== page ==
QB64 is a modern extended BASIC programming language that retains QBasic/QuickBASIC 4.5 compatibility and compiles native binaries for Windows, Linux, and macOS.

The PRINT statement prints numeric or string expressions to the program screen. Typing shortcut ? will convert to PRINT.


PRINT [expression] [; ,] [expression…]




Using semicolons, comma tabs or concatenation to insert ASCII characters and numbers in a PRINT:

PRINT CHR$(34); "Hello world!"; CHR$(34) ' adding quotation marks
PRINT 123 'demonstrates the positive leading space
a$ = "Hello country!": a = 321: b = -321
PRINT a$, a ' demonstrates comma in statement
PRINT a$; a ' demonstrates semicolon in statement
PRINT a$ + STR$(b) ' concatenation of string numerical values only
? "Hello city!" ' a ? changes to PRINT after moving cursor from the code line in IDE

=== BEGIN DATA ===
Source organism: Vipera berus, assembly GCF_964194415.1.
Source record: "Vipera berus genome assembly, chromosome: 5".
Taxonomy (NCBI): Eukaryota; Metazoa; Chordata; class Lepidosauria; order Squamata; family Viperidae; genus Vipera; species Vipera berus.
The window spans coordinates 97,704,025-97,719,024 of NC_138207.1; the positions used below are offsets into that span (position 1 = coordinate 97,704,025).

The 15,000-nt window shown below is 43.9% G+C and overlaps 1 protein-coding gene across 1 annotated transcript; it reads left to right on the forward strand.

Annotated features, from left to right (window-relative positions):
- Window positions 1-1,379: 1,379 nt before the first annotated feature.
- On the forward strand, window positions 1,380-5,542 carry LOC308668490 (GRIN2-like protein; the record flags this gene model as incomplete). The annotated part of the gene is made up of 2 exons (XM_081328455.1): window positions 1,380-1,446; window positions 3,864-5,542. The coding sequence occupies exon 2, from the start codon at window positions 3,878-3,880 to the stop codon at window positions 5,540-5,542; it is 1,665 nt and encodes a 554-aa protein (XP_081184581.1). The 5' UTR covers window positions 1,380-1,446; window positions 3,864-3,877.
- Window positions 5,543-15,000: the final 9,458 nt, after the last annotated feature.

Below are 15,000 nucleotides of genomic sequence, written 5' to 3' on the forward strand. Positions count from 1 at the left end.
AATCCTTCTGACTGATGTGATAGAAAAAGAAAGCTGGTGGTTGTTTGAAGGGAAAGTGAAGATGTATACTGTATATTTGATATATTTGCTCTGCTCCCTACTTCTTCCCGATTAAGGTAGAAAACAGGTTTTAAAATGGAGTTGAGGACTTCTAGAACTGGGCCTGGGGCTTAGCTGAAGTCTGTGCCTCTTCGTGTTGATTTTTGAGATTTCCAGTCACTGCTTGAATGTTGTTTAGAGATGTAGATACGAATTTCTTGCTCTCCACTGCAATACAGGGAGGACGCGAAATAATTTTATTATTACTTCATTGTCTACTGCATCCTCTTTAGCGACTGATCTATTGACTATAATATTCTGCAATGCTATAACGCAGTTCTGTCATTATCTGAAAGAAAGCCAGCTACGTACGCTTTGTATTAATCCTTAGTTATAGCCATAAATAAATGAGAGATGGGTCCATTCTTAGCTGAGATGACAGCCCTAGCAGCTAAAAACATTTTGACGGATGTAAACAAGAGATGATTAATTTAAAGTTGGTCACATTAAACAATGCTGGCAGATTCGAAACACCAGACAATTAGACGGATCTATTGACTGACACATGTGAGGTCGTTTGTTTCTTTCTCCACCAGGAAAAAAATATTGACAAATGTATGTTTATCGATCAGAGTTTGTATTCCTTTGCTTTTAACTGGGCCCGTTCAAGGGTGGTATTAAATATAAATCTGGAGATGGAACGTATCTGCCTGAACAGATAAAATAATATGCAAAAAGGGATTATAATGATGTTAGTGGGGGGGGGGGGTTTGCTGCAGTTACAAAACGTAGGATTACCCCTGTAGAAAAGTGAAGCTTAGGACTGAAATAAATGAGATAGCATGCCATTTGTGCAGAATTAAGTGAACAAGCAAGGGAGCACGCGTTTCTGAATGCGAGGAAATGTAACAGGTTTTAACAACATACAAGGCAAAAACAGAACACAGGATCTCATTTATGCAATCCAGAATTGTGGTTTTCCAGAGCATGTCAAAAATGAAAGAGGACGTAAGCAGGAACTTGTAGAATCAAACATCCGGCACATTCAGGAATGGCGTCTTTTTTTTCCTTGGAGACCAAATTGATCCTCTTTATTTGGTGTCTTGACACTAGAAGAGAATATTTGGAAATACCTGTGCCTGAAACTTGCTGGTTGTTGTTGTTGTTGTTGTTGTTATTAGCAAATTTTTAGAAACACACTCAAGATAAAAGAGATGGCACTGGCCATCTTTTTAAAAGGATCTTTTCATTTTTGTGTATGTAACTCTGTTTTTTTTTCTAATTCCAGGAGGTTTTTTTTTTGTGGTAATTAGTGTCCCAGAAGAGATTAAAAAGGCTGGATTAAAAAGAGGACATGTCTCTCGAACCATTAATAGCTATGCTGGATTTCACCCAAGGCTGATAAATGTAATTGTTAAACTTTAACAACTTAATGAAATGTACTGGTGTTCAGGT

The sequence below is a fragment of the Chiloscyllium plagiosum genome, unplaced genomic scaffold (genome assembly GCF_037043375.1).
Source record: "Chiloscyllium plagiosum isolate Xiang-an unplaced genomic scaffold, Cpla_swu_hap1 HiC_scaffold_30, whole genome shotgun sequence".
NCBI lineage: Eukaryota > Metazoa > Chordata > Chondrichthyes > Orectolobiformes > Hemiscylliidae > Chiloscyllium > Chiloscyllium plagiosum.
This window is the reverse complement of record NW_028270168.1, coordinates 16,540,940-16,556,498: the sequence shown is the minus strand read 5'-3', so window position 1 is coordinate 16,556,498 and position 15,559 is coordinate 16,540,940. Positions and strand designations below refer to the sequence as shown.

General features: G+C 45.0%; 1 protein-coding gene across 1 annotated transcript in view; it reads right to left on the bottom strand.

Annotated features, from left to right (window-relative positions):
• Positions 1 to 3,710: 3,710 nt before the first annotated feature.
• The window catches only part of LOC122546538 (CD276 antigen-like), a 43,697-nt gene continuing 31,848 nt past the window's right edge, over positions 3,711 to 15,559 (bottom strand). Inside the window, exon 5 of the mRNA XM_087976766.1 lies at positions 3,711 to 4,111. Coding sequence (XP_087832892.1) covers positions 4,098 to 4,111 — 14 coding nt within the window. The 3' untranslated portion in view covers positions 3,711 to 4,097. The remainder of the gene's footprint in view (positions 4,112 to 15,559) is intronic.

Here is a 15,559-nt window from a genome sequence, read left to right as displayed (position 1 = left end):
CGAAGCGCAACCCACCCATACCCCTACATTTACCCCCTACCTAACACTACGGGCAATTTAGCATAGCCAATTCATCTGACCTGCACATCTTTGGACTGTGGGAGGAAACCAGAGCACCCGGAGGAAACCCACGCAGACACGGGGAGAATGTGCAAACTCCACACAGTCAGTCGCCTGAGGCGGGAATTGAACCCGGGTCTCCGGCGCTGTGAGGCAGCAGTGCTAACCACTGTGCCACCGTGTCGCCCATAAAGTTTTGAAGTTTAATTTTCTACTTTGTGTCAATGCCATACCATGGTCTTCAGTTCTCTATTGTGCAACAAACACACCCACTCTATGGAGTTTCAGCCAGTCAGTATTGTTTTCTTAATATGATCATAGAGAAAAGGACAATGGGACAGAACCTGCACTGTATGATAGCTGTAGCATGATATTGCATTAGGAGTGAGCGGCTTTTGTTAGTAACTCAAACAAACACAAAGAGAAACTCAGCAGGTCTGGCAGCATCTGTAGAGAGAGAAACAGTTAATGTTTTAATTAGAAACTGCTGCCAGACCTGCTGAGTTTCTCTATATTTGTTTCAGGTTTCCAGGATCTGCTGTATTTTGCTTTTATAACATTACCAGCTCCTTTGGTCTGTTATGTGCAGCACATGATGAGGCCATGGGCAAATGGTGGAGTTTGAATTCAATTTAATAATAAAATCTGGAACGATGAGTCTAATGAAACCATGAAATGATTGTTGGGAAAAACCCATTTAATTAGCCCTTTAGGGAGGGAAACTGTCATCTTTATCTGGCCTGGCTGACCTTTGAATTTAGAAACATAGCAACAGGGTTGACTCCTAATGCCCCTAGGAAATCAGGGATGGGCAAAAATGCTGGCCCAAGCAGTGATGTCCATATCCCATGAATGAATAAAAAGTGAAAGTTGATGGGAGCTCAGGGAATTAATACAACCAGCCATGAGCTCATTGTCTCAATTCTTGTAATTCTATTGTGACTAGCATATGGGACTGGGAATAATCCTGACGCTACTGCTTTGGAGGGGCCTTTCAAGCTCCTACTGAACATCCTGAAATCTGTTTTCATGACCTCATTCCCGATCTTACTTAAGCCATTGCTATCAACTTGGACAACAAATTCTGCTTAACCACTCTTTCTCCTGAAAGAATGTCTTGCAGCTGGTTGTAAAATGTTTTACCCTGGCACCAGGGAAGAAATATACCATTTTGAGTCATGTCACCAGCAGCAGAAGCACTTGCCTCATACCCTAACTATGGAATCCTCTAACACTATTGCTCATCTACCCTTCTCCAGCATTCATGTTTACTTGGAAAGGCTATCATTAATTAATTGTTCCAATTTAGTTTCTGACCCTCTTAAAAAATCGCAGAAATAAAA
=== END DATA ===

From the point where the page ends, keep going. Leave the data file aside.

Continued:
"Hello world!"
Hello country!      321
Hello country! 321
Hello country!-321
Hello city!

First PRINT prints the text between two quotation marks, then it prints the value 123, notice that there are no quotation marks when printing the value, quotation marks mean that it will be treated like a literal string of text. a$ is set to “Hello country” and ‘a’ is set to the value 321, the dollar sign is used when a variable holds the text string. The contents of a$ is then printed and the “,” means that the value of ‘a’ is printed separated by a tab and “;” means that there is no separation from the other text except for the leading positive value space.

Changing colors in a line of text using semicolons with colon separators between PRINTs on the same code line.

COLOR 12: PRINT "Start red "; : COLOR 10: PRINT "and end green."
COLOR 11: PRINT "Start aqua ";
COLOR 14: PRINT "and end blue."

Start red and end green.
Start aqua and end blue. 

See Also